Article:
Nigeria: Avoiding Lebanon’s Sectarian Trap
Religion is well entrenched in our mixed society. Its centrality in the lives of Nigerians is eloquently illustrated by the 2006 survey conducted by Pew Forum on Religion and Public Life which reported that a preponderance of the population puts their religious identity above nationality.
And, over so many years, it has constituted a highly radioactive matter that has torn us apart. We cruelly violated the sanctity of life as we spill blood under its banner. The stream of blood nurtured the deep prejudice that was formed. Thereupon, ensuring the partitioning of some our cities along religious line which made interaction distant; foreclosing the possibility of locking hands together in dealing with the mountain of challenges that exist in form of hunger and poverty.
Together with its cousin- ethnicity; religion has reduced the best of us to the basest level. And, have constrained many into viewing things only from religious-coloured spectacles that lead not only into being intolerant but also to purveyors of bigotry.
It goes without saying that religion is gradually shorn of its spiritual essence due to its immersion into hot political discourse and rhetoric that is often riddled with incendiary conspiracy theories. The unhelpful consequence is its use as a tool of mass mobilization and a pawn for political ambition. Once again, the wind of the 2023 election is revealing our atavistic instincts. The signs are all over that citizens would line up behind religion in determining who leads the country.
Of course, the choice of leaders based on such primordial consideration has proven to be well and truly counterintuitive. So, we should know better from experiences that the cascade of leaders that were tacitly offered religious ladder to climb to the top never turned out to be meaningful in turning the tide against chronic poverty, insecurity, infrastructural deficit or improvement on health and education.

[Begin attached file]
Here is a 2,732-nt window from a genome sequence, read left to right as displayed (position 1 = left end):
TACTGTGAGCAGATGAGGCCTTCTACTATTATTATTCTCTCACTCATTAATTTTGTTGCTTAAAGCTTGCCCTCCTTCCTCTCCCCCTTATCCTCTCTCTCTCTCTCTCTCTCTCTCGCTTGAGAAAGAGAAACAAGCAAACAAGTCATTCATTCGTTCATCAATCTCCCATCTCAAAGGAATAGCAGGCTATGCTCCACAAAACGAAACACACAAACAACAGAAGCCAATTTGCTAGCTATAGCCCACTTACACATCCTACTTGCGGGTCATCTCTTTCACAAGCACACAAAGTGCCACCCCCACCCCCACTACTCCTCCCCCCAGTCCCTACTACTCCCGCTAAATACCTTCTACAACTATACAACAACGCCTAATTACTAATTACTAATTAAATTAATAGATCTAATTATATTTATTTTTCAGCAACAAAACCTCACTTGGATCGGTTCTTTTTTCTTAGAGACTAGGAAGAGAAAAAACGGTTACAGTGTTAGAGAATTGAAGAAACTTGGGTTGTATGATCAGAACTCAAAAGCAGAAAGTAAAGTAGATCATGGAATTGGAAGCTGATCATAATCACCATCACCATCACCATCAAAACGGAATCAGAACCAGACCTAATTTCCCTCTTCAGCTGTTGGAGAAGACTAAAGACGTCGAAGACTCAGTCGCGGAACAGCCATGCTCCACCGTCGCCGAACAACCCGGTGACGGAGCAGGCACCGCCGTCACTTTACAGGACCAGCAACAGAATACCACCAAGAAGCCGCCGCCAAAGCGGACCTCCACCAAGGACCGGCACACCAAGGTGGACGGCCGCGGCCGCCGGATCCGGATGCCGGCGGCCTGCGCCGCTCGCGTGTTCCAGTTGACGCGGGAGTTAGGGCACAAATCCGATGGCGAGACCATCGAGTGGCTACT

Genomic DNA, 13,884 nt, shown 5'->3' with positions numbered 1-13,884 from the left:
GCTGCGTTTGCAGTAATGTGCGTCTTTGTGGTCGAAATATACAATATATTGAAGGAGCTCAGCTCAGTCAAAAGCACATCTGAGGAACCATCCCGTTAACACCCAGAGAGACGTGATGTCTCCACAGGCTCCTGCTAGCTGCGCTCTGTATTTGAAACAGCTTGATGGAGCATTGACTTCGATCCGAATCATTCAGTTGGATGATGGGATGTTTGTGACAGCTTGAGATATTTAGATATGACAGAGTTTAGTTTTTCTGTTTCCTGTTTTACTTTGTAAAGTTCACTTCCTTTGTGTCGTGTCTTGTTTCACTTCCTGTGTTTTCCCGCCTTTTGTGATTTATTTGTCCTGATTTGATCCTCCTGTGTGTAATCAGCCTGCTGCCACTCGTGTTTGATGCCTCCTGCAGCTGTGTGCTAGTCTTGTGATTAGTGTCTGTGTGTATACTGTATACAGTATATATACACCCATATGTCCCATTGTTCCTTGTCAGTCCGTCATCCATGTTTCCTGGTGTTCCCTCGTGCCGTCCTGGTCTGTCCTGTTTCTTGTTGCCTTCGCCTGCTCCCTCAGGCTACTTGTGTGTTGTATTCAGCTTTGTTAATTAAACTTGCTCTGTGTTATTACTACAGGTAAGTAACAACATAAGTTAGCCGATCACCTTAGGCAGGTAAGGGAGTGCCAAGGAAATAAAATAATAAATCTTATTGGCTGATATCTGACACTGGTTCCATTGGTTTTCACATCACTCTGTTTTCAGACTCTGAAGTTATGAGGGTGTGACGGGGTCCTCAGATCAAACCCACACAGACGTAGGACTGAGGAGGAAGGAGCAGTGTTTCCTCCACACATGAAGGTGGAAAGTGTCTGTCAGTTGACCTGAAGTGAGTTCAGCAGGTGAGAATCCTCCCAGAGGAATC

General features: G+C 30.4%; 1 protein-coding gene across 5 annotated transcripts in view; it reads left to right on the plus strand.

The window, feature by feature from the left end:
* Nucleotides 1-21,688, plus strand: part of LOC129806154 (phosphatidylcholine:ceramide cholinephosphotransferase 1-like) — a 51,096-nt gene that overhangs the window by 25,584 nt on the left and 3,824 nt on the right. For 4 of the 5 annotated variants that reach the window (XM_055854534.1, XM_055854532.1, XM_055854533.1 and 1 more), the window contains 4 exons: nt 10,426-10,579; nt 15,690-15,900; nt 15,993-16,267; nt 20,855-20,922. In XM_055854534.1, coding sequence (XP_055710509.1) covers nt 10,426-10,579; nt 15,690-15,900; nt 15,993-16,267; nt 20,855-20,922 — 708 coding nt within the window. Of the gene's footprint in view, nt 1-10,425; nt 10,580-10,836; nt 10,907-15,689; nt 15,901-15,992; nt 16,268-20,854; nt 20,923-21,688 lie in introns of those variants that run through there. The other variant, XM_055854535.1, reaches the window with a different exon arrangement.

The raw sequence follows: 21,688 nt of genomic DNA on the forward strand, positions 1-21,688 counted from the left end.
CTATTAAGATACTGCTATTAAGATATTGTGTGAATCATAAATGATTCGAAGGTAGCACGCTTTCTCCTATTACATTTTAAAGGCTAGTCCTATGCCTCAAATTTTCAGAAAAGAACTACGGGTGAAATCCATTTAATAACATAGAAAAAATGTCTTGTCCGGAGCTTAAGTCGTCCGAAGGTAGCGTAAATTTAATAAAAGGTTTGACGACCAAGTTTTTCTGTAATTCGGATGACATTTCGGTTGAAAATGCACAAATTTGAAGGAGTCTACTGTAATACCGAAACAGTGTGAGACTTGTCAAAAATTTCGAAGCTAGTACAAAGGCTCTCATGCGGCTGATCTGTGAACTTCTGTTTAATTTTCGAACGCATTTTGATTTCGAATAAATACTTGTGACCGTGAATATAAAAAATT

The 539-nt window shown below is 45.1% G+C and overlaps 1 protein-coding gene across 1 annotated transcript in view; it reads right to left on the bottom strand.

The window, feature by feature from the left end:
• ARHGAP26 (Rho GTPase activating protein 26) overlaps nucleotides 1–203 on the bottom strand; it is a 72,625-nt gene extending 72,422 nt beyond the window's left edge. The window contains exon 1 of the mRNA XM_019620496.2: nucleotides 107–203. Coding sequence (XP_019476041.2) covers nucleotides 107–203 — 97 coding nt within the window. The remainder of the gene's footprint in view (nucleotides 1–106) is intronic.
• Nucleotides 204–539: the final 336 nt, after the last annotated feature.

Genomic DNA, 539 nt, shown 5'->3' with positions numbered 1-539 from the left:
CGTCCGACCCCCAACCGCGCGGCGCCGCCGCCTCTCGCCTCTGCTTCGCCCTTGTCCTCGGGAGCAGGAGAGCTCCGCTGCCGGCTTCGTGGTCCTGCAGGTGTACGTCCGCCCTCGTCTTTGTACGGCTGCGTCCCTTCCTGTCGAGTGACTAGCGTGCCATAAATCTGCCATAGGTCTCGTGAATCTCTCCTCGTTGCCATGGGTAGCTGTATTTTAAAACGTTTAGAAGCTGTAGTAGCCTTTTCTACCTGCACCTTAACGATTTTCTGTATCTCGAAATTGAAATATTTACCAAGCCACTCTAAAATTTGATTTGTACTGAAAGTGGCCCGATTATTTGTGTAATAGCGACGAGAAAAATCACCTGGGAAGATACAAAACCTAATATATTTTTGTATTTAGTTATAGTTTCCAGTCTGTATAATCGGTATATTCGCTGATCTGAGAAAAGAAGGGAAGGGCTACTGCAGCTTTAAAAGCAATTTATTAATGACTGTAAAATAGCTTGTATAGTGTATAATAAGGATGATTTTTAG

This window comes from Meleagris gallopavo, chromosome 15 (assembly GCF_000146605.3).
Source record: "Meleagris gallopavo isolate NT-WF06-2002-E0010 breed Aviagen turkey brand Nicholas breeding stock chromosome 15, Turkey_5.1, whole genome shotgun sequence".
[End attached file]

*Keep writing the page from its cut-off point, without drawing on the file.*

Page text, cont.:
We need to be circumspect in driving on the road of religion. Lebanon is a pathetic picture of the ravages of the exaltation of religion – the country has melted like wax under intense heat. Since independence in 1943 the country had had to be held together by a national pact to accommodate its religious diversity.
The resultant unity was later rocked by huge discontent which snowballed into the 1975-1990 Civil War pitting the religious power bloc against themselves. The Taif Agreement had to tweak the balance of power among the religious blocs before eventually pulling the plug on the conflict. Under the arrangement the President must be a Maronite Christian, Prime Minister a Sunni Muslim and the Speaker of Parliament a Shiite Muslim.
The state of affairs is such that allegiance is to the various power blocs and not Lebanon. The commonly brandishing of flags of the different religious groups and not that of the country typifies the great divide; and, the power blocs are known to have built bridges with extraneous powers which come with unstinting support at a huge cost for Lebanon. The country has effectively become an appendage to the foreign interests.
The control over government meant not just having access to resources but funding coreligionists and sects which ultimately fanned the massive corruption and poor governance that exist. Nothing escapes the pull of religion in Lebanon from politics to appointment into offices which are divvied for personal gains. The case manifestly proves the word of Frank Herbert that” when religion and politics ride in the same cart, the whirlwind follows.”
The power arrangement has serially been implicated as a huge challenge for its development. The entrepreneurial and hardworking Lebanese citizens have effectively lost a beautiful country to work and live in peace with pride- a place once described as the Paris of the Middle East. The challenging state of affairs hasn’t discriminated against any religious group pointing to the fact that poverty and hunger knows no religion.
The scenario playing out in Lebanon provides a glimpse to the paranoia of not a few countries that have placed religion on a tight leash in the name of national security. Religious activities hardly go on under their radar and they are keen on insinuating their ‘doctrine’ into the operation various groups.
I think, it’s apt to liken religion to a knife- which could be a tool for good or bad depending on how it is deployed. Make no mistake, that religion have a place in public square- it can be a boon for development owing to its merits for sharpening the conscience of adherents and as arbiter of morality if rightly deployed. Its role in provision of social services, human capital development is well known.
Also, it has a place as an agent of social change not in least holding the conscience of leaders to the fire, ensure accountability, justice, equity, and speak against corruption and abuse of power. However, the moral right to perform such role is easily eroded when religion goes to bed with politics.
Managing our religious diversity is key to departing the world of illusory nationhood the we live in. Our successful walk to development is reposed on the attempt at circumventing religion as a test for leaders and political offices.
Abachi Ungbo [email protected]